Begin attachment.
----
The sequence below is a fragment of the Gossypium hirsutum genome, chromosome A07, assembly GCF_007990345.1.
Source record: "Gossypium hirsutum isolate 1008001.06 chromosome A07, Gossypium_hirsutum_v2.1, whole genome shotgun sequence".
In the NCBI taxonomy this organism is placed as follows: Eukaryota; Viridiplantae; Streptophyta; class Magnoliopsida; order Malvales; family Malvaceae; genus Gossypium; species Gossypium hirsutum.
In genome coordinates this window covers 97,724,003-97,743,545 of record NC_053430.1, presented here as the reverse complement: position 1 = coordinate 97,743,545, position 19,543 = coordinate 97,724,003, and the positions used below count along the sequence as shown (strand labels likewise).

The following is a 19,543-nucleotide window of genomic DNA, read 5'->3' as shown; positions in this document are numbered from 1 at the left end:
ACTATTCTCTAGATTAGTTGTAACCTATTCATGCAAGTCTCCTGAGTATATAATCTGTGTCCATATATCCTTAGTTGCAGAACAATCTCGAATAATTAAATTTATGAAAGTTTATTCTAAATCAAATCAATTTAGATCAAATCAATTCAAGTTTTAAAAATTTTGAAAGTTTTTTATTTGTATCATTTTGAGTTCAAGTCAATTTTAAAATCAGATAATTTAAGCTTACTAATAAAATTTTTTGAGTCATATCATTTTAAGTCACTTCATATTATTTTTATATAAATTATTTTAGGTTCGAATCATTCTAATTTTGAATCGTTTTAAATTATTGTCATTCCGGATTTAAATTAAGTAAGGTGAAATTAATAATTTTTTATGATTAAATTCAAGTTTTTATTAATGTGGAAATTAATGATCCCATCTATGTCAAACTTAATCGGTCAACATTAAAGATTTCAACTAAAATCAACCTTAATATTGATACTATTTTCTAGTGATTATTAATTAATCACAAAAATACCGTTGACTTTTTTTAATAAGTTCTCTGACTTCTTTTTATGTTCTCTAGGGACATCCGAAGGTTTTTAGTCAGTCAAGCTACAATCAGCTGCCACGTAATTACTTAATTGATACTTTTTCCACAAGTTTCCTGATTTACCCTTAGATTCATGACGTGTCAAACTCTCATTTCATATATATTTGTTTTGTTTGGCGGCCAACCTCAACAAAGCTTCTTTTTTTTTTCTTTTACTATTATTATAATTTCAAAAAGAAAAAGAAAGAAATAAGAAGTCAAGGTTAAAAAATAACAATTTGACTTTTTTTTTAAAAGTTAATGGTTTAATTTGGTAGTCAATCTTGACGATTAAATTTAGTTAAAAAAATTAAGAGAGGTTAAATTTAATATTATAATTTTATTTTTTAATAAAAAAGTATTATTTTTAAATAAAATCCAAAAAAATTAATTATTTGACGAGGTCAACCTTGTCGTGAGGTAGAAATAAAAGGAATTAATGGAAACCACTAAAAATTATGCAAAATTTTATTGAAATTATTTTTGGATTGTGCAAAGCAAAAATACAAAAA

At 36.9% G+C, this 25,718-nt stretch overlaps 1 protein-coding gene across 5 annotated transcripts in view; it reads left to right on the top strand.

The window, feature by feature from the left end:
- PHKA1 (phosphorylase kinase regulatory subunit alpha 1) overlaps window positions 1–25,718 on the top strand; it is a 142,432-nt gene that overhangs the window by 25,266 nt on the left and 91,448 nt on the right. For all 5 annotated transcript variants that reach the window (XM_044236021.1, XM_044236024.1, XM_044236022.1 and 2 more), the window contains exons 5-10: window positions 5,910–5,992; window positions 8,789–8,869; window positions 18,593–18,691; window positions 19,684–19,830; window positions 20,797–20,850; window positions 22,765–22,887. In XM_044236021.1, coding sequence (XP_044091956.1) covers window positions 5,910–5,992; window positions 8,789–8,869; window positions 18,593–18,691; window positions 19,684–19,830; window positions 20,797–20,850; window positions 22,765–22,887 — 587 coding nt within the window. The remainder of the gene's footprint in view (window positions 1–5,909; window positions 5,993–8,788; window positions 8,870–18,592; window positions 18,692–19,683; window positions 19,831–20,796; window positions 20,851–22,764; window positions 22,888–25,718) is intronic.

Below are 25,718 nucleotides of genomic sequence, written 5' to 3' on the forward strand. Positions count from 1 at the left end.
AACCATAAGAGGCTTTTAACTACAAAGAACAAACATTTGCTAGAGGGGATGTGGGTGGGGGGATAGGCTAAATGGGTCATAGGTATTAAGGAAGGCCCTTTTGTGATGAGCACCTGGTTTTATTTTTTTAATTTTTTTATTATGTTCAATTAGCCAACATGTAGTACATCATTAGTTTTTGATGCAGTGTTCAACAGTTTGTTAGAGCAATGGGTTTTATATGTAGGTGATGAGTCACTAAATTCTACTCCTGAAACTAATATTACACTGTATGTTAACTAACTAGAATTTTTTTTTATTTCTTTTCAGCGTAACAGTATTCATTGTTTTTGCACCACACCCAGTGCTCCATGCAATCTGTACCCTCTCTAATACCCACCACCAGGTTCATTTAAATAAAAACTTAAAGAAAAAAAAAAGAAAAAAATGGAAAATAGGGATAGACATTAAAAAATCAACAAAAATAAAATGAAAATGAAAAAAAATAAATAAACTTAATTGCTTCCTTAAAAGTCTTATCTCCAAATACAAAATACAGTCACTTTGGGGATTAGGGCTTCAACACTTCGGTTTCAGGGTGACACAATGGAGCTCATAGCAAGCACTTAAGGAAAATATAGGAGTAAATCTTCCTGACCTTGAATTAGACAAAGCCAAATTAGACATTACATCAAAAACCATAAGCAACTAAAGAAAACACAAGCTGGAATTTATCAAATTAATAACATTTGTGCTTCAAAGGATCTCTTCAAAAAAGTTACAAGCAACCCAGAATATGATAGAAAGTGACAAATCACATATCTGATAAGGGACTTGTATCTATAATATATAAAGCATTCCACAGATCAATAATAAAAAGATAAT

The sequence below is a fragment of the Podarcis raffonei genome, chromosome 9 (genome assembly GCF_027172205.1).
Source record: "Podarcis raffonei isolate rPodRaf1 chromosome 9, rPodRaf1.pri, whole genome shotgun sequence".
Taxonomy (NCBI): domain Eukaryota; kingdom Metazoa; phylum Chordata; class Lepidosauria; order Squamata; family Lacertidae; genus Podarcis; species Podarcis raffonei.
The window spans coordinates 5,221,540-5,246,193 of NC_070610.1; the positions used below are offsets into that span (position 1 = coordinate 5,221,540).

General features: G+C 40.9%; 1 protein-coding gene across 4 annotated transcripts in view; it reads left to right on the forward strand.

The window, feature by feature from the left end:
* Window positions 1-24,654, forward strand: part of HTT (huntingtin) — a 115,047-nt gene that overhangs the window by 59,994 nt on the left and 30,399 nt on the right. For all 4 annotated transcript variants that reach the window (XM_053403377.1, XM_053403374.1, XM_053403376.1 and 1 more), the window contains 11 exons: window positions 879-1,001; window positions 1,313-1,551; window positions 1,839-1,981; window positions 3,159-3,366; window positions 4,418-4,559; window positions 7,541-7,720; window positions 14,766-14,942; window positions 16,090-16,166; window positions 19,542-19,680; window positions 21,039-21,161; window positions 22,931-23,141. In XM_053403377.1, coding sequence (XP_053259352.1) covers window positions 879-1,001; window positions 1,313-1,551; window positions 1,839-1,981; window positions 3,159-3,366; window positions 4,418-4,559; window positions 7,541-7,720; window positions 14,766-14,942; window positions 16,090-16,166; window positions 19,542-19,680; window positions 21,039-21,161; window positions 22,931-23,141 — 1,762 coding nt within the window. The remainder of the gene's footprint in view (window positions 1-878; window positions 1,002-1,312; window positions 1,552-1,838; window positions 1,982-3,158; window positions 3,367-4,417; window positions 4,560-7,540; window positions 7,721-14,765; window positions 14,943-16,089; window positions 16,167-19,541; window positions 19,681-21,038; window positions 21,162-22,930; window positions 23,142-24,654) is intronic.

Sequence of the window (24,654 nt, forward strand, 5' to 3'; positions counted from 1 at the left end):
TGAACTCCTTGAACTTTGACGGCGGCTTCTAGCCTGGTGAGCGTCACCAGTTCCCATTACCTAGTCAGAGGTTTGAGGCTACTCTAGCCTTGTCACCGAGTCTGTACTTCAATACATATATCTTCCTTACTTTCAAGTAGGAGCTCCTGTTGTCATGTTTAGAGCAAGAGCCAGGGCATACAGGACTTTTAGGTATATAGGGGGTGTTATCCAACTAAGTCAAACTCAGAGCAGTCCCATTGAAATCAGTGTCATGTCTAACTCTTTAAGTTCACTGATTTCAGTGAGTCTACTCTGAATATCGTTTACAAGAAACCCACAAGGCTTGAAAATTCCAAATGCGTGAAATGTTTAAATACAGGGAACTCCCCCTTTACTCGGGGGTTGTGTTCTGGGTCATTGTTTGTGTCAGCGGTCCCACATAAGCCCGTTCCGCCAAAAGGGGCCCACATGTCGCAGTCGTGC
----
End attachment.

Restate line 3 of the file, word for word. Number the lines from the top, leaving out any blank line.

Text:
In the NCBI taxonomy this organism is placed as follows: Eukaryota; Viridiplantae; Streptophyta; class Magnoliopsida; order Malvales; family Malvaceae; genus Gossypium; species Gossypium hirsutum.